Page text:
275431 Molybdenum Dioxide (MoO2)-Based Anode Fabrication and Its Performance Analysis for SOFC Applications
Molybdenum Dioxide (MoO2)-Based Anode Fabrication and Its Performance Analysis for SOFC Applications
Byeong Wan Kwona, Oscar Marin-Floresa, Shouzhen Hua, M. Grant Nortonb, Su Haa
a The Gene and Linda Voiland School of Chemical Engineering and Bioengineering, Washington State University, Pullman, WA 99164
bSchool of Mechanical and Materials Engineering, Washington State University Pullman, WA, 99164-2920
Solid oxide fuel cells (SOFCs) are a promising fuel flexible technology for clean and efficient conversion of chemical energy into electrical energy. In SOFCs using hydrocarbons as fuel, hydrocarbons are oxidized on the surface of the Ni-based anode through a pathway that produces carbon deposits known as coking. These carbon deposits deactivate the anode and lead to a poor long-term stability of SOFC. Therefore, a new anode material is required for direct liquid SOFCs having a good coking resistance for a long-term stability.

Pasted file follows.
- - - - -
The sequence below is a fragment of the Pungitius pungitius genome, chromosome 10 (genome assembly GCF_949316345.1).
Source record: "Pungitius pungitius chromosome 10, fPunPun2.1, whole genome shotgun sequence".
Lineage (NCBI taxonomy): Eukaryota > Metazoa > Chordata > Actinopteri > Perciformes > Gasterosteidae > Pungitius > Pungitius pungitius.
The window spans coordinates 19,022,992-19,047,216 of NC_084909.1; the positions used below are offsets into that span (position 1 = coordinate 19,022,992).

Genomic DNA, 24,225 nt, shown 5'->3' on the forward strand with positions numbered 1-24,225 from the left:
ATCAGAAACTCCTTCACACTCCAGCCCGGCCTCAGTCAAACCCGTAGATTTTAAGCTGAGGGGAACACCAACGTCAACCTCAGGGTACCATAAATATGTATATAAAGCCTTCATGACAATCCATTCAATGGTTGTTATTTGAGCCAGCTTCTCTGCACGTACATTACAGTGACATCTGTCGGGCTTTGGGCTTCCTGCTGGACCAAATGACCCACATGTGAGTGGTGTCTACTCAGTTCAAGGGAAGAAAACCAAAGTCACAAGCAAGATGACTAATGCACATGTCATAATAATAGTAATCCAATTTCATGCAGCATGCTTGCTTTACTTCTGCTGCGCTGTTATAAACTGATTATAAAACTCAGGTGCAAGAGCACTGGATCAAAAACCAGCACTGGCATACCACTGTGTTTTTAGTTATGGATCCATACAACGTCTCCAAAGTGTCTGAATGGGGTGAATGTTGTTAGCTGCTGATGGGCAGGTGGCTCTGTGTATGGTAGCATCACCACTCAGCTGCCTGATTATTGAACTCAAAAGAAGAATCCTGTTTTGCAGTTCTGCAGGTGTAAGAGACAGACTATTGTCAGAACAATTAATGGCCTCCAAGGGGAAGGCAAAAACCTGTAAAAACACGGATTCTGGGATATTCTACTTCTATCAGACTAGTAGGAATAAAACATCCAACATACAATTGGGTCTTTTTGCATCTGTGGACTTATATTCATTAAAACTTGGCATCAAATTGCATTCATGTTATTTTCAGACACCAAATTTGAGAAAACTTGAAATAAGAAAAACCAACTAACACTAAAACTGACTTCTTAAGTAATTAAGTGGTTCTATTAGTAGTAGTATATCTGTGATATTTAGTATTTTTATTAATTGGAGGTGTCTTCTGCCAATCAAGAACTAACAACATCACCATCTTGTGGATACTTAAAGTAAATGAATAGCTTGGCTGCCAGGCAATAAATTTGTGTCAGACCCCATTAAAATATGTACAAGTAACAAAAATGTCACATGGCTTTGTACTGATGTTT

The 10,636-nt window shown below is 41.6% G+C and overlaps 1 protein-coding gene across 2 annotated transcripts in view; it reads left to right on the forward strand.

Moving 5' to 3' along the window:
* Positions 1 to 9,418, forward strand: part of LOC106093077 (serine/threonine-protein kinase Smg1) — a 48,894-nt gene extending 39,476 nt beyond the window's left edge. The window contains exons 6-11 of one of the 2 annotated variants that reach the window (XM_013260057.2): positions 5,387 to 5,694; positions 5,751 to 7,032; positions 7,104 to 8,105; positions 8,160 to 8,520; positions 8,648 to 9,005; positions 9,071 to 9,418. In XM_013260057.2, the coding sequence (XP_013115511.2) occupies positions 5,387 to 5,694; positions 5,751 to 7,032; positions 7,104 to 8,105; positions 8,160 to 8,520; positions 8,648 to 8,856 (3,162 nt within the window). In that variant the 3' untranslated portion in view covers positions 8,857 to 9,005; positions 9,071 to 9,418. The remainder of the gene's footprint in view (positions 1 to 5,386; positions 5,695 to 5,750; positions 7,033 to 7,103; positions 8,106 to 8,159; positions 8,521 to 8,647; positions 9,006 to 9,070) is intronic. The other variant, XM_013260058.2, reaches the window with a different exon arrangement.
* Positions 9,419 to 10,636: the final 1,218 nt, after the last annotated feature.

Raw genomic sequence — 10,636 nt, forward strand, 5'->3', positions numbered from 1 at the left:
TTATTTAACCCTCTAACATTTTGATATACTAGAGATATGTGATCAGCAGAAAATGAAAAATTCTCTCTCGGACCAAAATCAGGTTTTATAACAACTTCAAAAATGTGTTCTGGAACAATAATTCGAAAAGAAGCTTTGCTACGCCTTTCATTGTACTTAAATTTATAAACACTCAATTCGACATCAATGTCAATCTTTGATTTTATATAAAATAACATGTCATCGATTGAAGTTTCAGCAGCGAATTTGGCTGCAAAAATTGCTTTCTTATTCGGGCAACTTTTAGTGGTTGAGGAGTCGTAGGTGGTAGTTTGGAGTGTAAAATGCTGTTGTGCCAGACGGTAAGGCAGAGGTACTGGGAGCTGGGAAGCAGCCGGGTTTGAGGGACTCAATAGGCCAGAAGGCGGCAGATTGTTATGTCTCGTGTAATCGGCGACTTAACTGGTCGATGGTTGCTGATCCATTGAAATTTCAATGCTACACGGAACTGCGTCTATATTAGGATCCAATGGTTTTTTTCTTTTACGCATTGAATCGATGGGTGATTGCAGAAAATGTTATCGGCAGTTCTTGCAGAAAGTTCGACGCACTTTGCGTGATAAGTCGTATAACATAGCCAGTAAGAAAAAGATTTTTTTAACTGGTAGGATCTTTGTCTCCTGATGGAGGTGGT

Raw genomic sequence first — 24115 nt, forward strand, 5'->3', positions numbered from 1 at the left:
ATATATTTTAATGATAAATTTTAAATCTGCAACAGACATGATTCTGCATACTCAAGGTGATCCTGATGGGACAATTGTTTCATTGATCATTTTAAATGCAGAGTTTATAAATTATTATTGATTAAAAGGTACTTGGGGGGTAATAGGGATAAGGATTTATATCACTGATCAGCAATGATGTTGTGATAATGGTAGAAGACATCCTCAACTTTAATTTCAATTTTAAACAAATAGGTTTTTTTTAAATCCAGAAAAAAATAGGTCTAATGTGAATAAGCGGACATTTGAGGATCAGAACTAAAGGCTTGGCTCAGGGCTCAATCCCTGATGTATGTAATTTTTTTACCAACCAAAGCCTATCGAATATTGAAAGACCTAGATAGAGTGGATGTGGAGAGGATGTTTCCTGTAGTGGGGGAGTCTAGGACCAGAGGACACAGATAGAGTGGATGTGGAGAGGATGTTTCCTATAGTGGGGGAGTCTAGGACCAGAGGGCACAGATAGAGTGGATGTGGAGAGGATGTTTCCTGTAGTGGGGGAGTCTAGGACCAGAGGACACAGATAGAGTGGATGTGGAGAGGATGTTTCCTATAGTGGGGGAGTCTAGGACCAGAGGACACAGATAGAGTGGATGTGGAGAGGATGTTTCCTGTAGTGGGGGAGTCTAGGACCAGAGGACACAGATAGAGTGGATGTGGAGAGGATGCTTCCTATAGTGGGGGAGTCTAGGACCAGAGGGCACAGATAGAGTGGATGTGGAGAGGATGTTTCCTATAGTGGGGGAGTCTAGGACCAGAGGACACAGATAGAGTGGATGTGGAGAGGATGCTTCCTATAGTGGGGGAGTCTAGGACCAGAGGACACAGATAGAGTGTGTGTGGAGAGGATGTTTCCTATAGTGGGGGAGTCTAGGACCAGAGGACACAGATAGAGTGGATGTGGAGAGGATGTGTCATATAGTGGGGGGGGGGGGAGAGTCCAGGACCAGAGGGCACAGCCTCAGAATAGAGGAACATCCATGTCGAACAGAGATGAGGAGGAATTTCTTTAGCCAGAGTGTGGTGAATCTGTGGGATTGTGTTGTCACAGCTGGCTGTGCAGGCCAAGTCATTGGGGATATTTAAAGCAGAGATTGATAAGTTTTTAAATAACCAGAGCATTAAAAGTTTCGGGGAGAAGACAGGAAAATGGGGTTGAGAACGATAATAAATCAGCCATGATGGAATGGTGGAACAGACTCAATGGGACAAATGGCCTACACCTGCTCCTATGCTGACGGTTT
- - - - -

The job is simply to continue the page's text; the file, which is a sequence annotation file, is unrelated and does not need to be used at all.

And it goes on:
Our group conducted the fabrication and performance of a porous molybdenum dioxide (MoO2)-based anode for direct utilization of liquid fuel SOFCs instead of Ni-based anode, which can directly convert liquid fuels into electrical energy without external fuel processors. The MoO2-based anode was manufactured onto yttria-stabilized zirconia (YSZ) electrolyte with Sr-doped LaMnO3 (LSM) cathode via combined electrostatic spray deposition (ESD) and direct painting methods. The cell performance was measured by directly feeding n-dodecane, which is a model compound of jet A fuel, to the MoO2-based anode at 750oC. The stabilized power densities from our MoO2-based SOFC were 2000 mW/cm2 at 0.6V using n-dodecane as fuels. To test the long-term stability of MoO2-based SOFC against coking, n-dodecane was continuously fed into the cell for 24 h at its open cell potential of ~0.86V. During this long-term testing, voltage-current density plots were periodically obtained and they showed no significant changes over 24 hr. The X-ray diffraction patterns obtained from the spent MoO2-based anode after 24 hr of operation indicated that the bulk structure of the MoO2-based anode exhibit no phase transition. Based on our visual observations, there was no coking. Therefore, the catalytic activity toward the electrochemical oxidation of fuel remains stable even after 24hr operation. On the other hand, SOFCs with conventional nickel (Ni)-based anodes under the same operating conditions showed a significant amount of coke formation on the Ni surface, which led to a rapid drop in cell performance. Hence, the present work demonstrates that MoO2-based anodes exhibit an outstanding tolerance to coke formation and the power density of the MoO2 anode is much higher than that obtained with the Ni based anode.